Fight Club

Fight Club. Fox 2000 pictures 1999.

Before watching the movie:

I don’t know how much room this movie has to surprise me, since I know the surprise twist. It’s one of the unavoidable spoilers of our culture. In fact, for all I know about it, I may be lacking for writing material. I’m looking forward to seeing if the story manages to support the twist better than The Sixth Sense did, as well as just seeing how the story actually plays out. I know where it starts and where it ends, but the transit between is a mystery. To get cliche, the journey is more of the destination than usual this week.

Also something about soap. I have no idea what the soap is all about.

After watching the movie:

Edward Norton plays a man who struggled with insomnia until discovering the release of support group tourism, until another “tourist” Marla, started coming to the same groups as him, making him too self-conscious of his lies and nullifying the effect. One day returning from a business trip, he finds himself sitting next to Tyler Durden, soap seller among other things. His condo explodes, and Tyler is the only person he knows whom he can stay with. Tyler has a nihilistic, anti-consumeristic worldview, and a little bit of recreational fighting between them as an expression of manliness or something quickly turns into a nationwide underground bare-knuckle boxing club, through which Tyler spreads this philosophy. Slowly, imperceptibly at first, Tyler starts getting the Fight Club members to spread anti-consumerist mayhem, and then building an army. Fight Club operations quickly grow out of control, and something sinister seems to be on the horizon.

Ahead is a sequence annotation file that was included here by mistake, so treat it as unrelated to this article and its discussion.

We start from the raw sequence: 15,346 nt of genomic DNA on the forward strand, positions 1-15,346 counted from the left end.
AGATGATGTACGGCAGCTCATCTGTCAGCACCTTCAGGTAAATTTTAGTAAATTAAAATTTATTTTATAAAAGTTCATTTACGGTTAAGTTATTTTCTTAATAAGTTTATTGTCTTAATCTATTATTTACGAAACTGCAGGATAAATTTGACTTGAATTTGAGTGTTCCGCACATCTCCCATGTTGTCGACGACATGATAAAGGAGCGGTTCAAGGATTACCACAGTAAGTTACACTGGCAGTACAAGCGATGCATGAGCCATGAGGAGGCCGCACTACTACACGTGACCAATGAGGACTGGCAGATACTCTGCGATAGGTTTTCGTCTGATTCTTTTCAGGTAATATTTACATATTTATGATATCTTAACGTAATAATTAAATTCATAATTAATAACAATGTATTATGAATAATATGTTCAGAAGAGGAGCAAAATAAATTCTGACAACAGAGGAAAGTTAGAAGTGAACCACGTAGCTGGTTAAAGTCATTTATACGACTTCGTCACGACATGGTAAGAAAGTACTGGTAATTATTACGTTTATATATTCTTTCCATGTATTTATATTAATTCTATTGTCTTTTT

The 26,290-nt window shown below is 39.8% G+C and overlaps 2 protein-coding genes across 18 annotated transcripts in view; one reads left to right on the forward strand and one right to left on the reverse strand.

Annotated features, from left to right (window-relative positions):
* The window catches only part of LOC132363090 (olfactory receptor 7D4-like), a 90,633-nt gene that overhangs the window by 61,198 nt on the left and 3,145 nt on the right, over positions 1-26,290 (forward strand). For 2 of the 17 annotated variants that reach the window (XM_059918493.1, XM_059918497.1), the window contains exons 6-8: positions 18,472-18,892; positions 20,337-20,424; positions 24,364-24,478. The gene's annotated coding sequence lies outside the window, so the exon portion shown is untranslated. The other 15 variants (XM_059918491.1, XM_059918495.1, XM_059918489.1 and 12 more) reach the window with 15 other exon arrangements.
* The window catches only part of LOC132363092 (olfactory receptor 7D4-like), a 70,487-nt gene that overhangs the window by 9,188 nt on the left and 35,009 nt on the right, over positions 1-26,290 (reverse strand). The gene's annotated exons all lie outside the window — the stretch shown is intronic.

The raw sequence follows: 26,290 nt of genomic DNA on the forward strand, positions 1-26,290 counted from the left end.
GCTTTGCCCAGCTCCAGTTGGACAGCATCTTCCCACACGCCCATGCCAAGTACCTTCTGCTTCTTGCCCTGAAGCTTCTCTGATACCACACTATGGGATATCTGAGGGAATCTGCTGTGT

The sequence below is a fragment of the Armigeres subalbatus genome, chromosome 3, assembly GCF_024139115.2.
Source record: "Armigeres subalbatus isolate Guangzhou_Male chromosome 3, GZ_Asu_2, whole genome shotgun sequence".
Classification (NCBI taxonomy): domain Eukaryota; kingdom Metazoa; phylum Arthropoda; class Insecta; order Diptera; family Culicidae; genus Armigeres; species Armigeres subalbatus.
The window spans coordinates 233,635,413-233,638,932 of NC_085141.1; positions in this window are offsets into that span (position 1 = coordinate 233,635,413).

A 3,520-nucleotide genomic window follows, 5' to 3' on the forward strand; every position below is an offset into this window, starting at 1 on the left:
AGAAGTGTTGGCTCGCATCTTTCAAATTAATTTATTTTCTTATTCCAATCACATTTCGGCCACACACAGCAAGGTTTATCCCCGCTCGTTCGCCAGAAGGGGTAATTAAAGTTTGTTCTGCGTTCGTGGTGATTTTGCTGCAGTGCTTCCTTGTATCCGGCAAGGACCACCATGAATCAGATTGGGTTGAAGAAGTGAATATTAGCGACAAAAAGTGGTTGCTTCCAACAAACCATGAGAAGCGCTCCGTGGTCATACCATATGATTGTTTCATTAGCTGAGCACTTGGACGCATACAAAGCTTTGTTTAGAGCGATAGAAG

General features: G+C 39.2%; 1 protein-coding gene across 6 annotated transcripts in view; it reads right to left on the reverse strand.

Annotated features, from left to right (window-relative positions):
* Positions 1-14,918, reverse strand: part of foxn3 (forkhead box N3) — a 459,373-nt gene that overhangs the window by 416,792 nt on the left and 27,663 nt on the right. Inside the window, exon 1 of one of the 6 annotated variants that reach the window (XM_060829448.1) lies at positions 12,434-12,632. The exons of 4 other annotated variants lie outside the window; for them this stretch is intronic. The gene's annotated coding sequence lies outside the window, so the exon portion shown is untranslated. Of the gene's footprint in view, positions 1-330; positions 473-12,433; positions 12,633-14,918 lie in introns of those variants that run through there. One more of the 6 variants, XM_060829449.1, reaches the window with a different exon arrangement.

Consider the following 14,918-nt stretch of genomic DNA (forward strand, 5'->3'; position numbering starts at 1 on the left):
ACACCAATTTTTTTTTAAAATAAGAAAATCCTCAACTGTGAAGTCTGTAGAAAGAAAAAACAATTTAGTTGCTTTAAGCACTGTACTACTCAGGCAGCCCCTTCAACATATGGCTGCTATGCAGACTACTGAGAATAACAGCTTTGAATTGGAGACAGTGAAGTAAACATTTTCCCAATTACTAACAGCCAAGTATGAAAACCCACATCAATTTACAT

There are elements of this story that I don’t even know how someone comes up with. The narration is sparklingly written and delivered. The first ten minutes wowed me with visuals I’m surprised to think are eleven years old.

Playing with the fourth wall very, very lightly allows for a huge impact. Despite the running narrative, it is very rare that a character addresses the camera, and it provides at least a palate refreshment and at most a creepy, out-of-the-story’s-world sense.

The thing I’m left wondering is what exactly the message of the story is. It seems to be a vehicle for Tyler Durden’s ideology, but he takes it villainously far. It seems to paradoxically say that consumerism is bad, but so is fighting the system. If the moral is that we need to wake up and push on the walls within, why doesn’t it spend more time showing that? Durden goes out and makes random people pursue their dreams at gunpoint, and that’s the closest the story gets to the real life application.

The story is arresting, and although the visuals are not as flashy after the first few minutes, it’s clear this film was entirely thought out from beginning to end (except possibly for the moral, but it’s probably something I’m not getting). I wish I had the experience of seeing it without having the twist in mind the entire time.

 

Watch this movie: and maybe rethink your perfect furniture.

Don’t watch this movie: and join a terrorist cult in response.

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